Wednesday

29th Mar 2017

Poll: Almost half of Brits want to leave the EU

  • British foreign office: 'Europe is changing. We don't know what the EU will end up looking like at the end of this crisis' (Photo: Paul Vallejo)

Almost half of British citizens would vote to leave the EU if there was a referendum, pollsters say.

A survey by Canadian firm Angus Reid out on Tuesday (14 August) noted that 46 percent would vote to leave.

Dear EUobserver reader

Subscribe now for unrestricted access to EUobserver.

Sign up for 30 days' free trial, no obligation. Full subscription only 15 € / month or 150 € / year.

  1. Unlimited access on desktop and mobile
  2. All premium articles, analysis, commentary and investigations
  3. EUobserver archives

EUobserver is the only independent news media covering EU affairs in Brussels and all 28 member states.

♡ We value your support.

If you already have an account click here to login.

It also said 54 percent believe the last 40 years of British EU membership has had a "negative" effect on the country and that 81 percent are happy they do not use the euro.

The numbers are more or less stable compared to December 2010 (the oldest data cited). At the time, 48 percent of people wanted Britain to leave.

Amid talk in the EU of a new banking union and political union, a UK foreign office spokesman told EUobserver that under the EU Act of 2011 a referendum is automatically triggered "if any of these changes result in a transfer of competence from the UK to the EU."

British elections are also a factor.

Ryan Bourne, an analyst at the London-based think tank, the Centre for Policy Studies (CPS), said that when election time comes - whether it is 2015 as planned, or earlier - each party will have to take a clear line on the EU.

He noted the Conservative party might plump for two referendums.

In the first one, it would ask people to vote Yes or No on a list of demands - such as exempting the UK from EU employment, financial, social and trade laws - to take to Brussels.

If British people backed the list, but the EU rejected it, the second referendum would be on whether Britain should get out.

He added that the British public is more eurosceptic than the government.

"A lot of people have the belief that as a sovereign nation, our laws should be determined through our own democratic institutions," he said.

"People realise that in order to get out of the crisis we need growth, but they think some of the laws coming out of Brussels actually kill growth."

The European Commission made light of the Angus Reid results.

Frederic Vincent, a spokesman, said that Brussels will only comment on the prospect of a UK referendum after the British government actually announces one.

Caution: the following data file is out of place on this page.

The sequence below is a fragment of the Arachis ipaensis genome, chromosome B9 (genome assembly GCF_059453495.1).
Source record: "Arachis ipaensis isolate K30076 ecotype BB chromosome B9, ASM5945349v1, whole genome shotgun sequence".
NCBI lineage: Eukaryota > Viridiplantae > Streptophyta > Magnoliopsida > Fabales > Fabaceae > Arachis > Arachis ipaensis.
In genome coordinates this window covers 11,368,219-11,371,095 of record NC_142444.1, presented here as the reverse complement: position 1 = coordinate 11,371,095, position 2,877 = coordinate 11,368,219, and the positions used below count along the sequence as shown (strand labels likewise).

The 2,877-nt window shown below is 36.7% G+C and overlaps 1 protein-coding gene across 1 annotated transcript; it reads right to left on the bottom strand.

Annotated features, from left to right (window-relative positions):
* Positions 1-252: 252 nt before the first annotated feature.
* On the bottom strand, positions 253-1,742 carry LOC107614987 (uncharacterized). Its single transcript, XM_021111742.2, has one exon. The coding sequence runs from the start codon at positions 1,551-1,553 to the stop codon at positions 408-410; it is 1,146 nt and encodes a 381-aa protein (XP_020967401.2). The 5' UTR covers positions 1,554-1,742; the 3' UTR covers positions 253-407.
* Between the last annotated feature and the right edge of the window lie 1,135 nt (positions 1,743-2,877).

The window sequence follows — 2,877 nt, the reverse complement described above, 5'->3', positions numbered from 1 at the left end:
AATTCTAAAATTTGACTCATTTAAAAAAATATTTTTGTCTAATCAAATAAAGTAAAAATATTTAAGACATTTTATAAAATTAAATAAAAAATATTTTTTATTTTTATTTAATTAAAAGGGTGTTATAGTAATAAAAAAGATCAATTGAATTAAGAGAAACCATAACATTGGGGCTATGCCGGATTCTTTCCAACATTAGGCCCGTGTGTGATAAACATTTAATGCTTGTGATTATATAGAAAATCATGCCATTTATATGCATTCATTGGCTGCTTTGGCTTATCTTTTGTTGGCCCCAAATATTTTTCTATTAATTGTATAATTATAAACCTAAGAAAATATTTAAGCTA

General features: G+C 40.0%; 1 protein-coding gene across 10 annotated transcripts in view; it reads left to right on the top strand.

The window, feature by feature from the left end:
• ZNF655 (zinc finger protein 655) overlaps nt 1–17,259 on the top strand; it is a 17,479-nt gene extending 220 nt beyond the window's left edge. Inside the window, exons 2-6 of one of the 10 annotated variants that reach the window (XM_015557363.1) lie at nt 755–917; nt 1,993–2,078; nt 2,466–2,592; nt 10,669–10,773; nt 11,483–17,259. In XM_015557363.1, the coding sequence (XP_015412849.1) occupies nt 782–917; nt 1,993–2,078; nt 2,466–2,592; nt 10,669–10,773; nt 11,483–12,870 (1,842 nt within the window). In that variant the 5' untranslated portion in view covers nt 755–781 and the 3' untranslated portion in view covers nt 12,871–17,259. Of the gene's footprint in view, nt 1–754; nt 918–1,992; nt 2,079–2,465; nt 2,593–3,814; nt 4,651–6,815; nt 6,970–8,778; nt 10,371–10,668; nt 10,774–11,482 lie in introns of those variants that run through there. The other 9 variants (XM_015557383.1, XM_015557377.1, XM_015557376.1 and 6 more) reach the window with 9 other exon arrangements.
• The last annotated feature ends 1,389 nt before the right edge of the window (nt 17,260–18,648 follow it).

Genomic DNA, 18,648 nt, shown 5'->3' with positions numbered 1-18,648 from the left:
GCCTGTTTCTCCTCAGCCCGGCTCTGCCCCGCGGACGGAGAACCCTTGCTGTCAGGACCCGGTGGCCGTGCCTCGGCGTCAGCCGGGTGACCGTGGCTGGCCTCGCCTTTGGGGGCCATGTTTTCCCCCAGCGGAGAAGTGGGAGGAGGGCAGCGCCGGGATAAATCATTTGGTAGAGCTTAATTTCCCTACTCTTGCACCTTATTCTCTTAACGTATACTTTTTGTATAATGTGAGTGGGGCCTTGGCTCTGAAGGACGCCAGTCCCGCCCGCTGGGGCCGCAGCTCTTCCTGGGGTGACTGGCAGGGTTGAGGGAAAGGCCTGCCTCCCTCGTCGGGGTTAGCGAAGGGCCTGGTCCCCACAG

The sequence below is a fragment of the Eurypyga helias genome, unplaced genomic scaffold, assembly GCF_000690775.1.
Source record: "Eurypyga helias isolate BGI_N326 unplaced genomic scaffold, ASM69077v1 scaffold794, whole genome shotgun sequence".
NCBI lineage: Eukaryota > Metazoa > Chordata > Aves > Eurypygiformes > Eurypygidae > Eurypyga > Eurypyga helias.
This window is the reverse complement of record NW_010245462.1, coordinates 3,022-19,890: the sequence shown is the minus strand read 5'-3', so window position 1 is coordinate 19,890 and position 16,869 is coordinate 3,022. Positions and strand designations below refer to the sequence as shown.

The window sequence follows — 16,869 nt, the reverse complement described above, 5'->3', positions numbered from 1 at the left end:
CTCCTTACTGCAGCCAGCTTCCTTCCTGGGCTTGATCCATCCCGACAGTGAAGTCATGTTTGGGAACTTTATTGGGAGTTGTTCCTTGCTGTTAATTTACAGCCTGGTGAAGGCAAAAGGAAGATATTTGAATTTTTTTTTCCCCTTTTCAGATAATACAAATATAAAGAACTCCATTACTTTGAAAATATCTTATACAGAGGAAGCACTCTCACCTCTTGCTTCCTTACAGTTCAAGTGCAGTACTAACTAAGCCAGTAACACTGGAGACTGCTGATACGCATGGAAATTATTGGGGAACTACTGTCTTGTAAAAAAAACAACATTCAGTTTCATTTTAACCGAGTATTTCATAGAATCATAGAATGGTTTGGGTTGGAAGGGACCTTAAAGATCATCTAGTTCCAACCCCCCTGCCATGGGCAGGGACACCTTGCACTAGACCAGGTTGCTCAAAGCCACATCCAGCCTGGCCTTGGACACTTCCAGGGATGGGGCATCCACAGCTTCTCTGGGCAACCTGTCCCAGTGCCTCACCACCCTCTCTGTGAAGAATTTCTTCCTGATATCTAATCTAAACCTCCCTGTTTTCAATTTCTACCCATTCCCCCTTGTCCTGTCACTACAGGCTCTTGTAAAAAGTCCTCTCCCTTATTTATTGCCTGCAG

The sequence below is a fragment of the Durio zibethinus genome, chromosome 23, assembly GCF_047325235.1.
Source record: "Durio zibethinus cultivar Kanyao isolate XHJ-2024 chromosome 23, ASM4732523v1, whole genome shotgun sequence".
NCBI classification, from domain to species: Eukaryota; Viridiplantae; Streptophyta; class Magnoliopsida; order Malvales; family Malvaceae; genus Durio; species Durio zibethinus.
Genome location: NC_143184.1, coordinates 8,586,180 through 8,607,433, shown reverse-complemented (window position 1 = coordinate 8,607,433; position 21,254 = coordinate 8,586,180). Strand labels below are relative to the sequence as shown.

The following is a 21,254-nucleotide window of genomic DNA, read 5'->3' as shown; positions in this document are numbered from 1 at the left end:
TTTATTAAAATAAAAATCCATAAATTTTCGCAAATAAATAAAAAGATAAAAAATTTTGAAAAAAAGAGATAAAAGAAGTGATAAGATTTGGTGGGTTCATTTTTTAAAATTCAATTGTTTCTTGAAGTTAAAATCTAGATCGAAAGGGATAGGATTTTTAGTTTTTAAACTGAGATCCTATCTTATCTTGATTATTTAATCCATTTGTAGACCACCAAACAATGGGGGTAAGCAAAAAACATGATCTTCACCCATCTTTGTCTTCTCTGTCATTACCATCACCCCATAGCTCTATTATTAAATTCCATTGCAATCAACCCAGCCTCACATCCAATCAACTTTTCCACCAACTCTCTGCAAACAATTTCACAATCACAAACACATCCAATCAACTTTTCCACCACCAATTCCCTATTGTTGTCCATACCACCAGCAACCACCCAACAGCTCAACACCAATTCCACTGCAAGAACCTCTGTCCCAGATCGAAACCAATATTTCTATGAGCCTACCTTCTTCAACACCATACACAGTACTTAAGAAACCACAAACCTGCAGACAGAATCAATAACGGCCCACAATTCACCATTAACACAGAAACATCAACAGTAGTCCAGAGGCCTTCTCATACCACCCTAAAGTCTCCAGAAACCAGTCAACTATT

For its part, the British foreign office noted that referendum or no referendum, EU-UK relations will be different after the crisis.

"A choice of the status quo or out completely is the wrong question. Europe is changing. We don't know what the EU will end up looking like at the end of this crisis," its spokesman said.

UK promises thorough analysis of EU by 2014

The UK government has announced it will undertake a wide-ranging study of the EU so that any statements it makes about 'meddlesome' Brussels may be in future be backed up by hard evidence.

Analysis

From Bratislava to Rome: Little more than a show of unity

The so-called Bratislava process of reflection for the EU came to an end on Saturday, but there were few tangible results that citizens could take away from the soul-searching. Despite that, unity among the EU-27 has been maintained.

Rome summit tries to restart EU momentum

EU 27 leaders in Rome to celebrate the 60th anniversary of the signing of Treaty of Rome, in bid to counter rising challenges after Brexit. But new ideas are scarce.

Rome summit tries to restart EU momentum

EU 27 leaders in Rome to celebrate the 60th anniversary of the signing of Treaty of Rome, in bid to counter rising challenges after Brexit. But new ideas are scarce.

Opinion

Birthday wishes to the European Union

With the EU soon to celebrate its 60th birthday, there are still lingering questions about the bloc's future and whether there can be a change in fortune.

News in Brief

  1. Scottish MPs give go ahead to seek referendum
  2. Uber pulls out of Denmark over new taxi-regulation
  3. EU court validates sanctions on Russia's Rosneft
  4. Luxembourg to team up with Ireland in Apple tax appeal
  5. EU majority against GM crops, but not enough to block them
  6. Turkish referendum voting starts in Europe
  7. Le Pen says she lacks election funds
  8. UN dinner for Cyprus leaders to restart stalled peace talks

Stakeholders' Highlights

  1. The Idealist QuarterlyCan Progressive Stories Survive Our Post-Truth Era? After-Work Discussion on 6 April
  2. ACCAG20 Citizens Want 'Big Picture' Tax Policymaking, According to Global Survey
  3. Belgrade Security ForumCall for Papers: European Union as a Global Crisis Manager - Deadline 30 April
  4. European Gaming & Betting Association60 Years Rome Treaty – 60 Years Building an Internal Market
  5. Malta EU 2017New EU Rules to Prevent Terrorism and Give More Rights to Victims Approved
  6. European Jewish Congress"Extremists Still Have Ability and Motivation to Murder in Europe" Says EJC President
  7. European Gaming & Betting AssociationAudiovisual Media Services Directive to Exclude Minors from Gambling Ads
  8. ILGA-EuropeTime for a Reality Check on International Day for the Elimination of Racial Discrimination
  9. UNICEFHuman Cost to Refugee and Migrant Children Mounts Up One Year After EU-Turkey Deal
  10. Malta EU 2017Council Adopts New Rules to Improve Safety of Medical Devices
  11. Nordic Council of MinistersNordic Energy Research: How to Reach 100 Percent Renewable Energy
  12. Party of European SocialistsWe Must Renew Europe for All Europeans